This week the U.S. Supreme Court declined to take up an appeal case over an Oklahoma abortion law that requires women to have an ultrasound and hear a medical description of their fetus before proceeding with an abortion. This is the second blow to pro-life legislation in the state in the past few weeks, as earlier this month the Supreme Court upheld a previous ruling that blocked higher standards being imposed on medicine-induced abortions.
The Supreme Court justices decided on Tuesday, without comment, that they would not be hearing the state's appeal of the case known as Pruitt v. Nova Health Systems. The lawsuit questions the constitutionality of the state law that requires women to have an ultrasound and hear a verbal medical description of their fetus one hour before having an abortion procedure. Although the woman would not be required to look at the ultrasound images, she would still have to go through with the abdominal or trans-vaginal ultrasound and hear a verbal description of the fetus that included details on the "the dimensions of the embryo or fetus, the presence of cardiac activity, if present and viewable, and the presence of external members and internal organs, if present and viewable."
The Oklahoma Supreme Court previously ruled that the ultrasound law was unconstitutional because it placed an undue burden on an Oklahoma woman's choice to abort her baby. Those supporting the law argued, however, that the ultrasound requirement ensured women were making a fully informed decision about terminating their pregnancy. more >>
If you've been pro-life for any length of time, you know it's easy to develop battle fatigue. Last week's election saw a strongly pro-abortion rights candidate beat the pro-life candidate for the governorship of Virginia. However, clearly, there were many other factors at work.
Meanwhile, Gov. Chris Christie of New Jersey is pro-life and won a landslide. But again there were many other factors at work. The politicians aren't the ones to look to for salvation in this realm. But nor should the political process be abandoned.
Recently I had the privilege of talking to Bishop Robert Smith, Sr. of Arkansas, president of Total Outreach for Christ Ministries. In reference to voting and this issue, he said: "We're living in a constitutional republic ruled by law, and it's a representative government. So whoever you vote for, you're empowering to make decisions on your behalf." more >>
Ohio inmate Ronald Phillips has been granted a stay of execution so that medical experts can determine whether his organs can be donated to those in need. Phillips was scheduled to be executed on Thursday, Nov. 14, for raping and murdering his girlfriend's 3-year-old daughter in 1993.
"Ronald Phillips committed a heinous crime for which he will face the death penalty," Ohio Governor John Kasich told the press. "I realize this is a bit of uncharted territory for Ohio, but if another life can be saved by his willingness to donate his organs and tissues, then we should allow for that to happen."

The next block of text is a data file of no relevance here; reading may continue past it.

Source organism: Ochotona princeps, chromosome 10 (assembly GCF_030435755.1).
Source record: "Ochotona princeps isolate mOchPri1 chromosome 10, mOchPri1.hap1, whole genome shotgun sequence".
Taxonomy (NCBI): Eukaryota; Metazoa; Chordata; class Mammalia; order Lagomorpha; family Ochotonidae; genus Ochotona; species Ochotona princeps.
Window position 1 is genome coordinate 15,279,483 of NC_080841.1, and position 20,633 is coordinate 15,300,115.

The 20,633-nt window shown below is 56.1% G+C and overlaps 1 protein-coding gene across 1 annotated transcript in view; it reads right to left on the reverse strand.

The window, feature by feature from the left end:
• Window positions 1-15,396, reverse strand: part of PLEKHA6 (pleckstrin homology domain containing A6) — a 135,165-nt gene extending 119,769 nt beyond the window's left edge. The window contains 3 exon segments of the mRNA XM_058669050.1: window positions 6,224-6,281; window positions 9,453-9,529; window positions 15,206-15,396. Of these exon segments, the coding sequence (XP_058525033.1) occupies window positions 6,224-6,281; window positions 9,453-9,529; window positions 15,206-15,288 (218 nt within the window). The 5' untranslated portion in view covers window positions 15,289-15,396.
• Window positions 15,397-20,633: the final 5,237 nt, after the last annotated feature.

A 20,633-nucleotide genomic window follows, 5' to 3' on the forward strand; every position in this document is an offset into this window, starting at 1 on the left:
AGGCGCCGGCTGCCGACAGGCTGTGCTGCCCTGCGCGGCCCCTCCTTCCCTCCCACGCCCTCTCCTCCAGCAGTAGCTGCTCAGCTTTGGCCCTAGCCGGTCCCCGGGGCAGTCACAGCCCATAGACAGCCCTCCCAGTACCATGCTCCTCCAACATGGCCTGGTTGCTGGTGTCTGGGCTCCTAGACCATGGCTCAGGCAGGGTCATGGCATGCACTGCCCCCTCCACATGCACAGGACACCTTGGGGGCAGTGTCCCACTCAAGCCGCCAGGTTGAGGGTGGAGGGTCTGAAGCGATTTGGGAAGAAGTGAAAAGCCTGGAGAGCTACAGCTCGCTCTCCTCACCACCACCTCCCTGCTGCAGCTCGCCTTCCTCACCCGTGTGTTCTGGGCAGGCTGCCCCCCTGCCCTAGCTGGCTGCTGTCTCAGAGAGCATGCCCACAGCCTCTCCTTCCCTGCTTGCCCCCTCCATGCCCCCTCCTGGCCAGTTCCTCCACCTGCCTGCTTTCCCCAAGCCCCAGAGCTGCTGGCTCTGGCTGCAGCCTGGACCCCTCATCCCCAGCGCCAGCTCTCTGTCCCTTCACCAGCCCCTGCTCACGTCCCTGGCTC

Phillips wrote to the governor, requesting that his heart be given to his sister, who has a heart condition, and that his kidneys go to his mother, who suffers "from kidney disease" and is on dialysis. "But, even if his specific suggestions as to recipients cannot be honored, he is nonetheless willing to do whatever is necessary to enable as many people as possible to benefit from his death." more >>
As the U.S. Supreme Court begins to consider whether to take up the Texas abortion ban case, legal experts say it might end up turning on a decision by conservative Justice Antonin Scalia.
On Nov. 4, Planned Parenthood, the American Civil Liberties Union and other pro-abortion groups appealed to the Supreme Court to reinstate a district court's injunction that blocked a portion of the state's abortion law requiring abortionists to have admitting privileges at a local hospital, citing that it would close a majority of abortion clinics in the state and block women's access to abortion.
The appeal was filed with Justice Antonin Scalia, who gave the state until Tuesday to file a response. Scalia could rule on the injunction himself, or refer the issue to the nine-member Court. more >>
The Episcopal Church and the Episcopal Diocese of Chicago have opted to file a lawsuit against a small breakaway Illinois diocese over its property and assets.
Filed last week in Peoria County at the Circuit Court of the Tenth Judicial Circuit, the suit is part of the ongoing legal efforts by the national denomination against what was once its smallest diocese in the United States.
The suit calls for the Court to declare the church properties of the Anglican Diocese of Quincy as belonging to The Episcopal Church. more >>
Last week the United States Senate passed a bill with a nice – albeit vague – ring to it: Employment Non-Discrimination Act of 2013 (ENDA). But as evidenced by the Affordable Care Act (otherwise known as Obamacare), the titles of laws can be misleading. ENDA does not curb unfair discrimination in the workplace; rather, the legislation would effectuate it.
Carving out special and unwarranted protections for those that self-identify as gay, lesbian, bisexual or transgender, the act would prohibit employers with 15 or more employees from making employment or work environment decisions dealing with actual or perceived "sexual orientation" or "gender identity."
Like a rebel without a cause or a conscience, the far-reaching bill threatens to trample the rights of religious citizens and compel them into compliance despite very little proof of any, much less widespread, discrimination against gay, lesbian, bisexual and transgender employees. A recent report reflects that the GLBT lobby has been highly effective in the private sector, with 88 percent of Fortune 500 companies voluntarily putting policies like this into place. more >>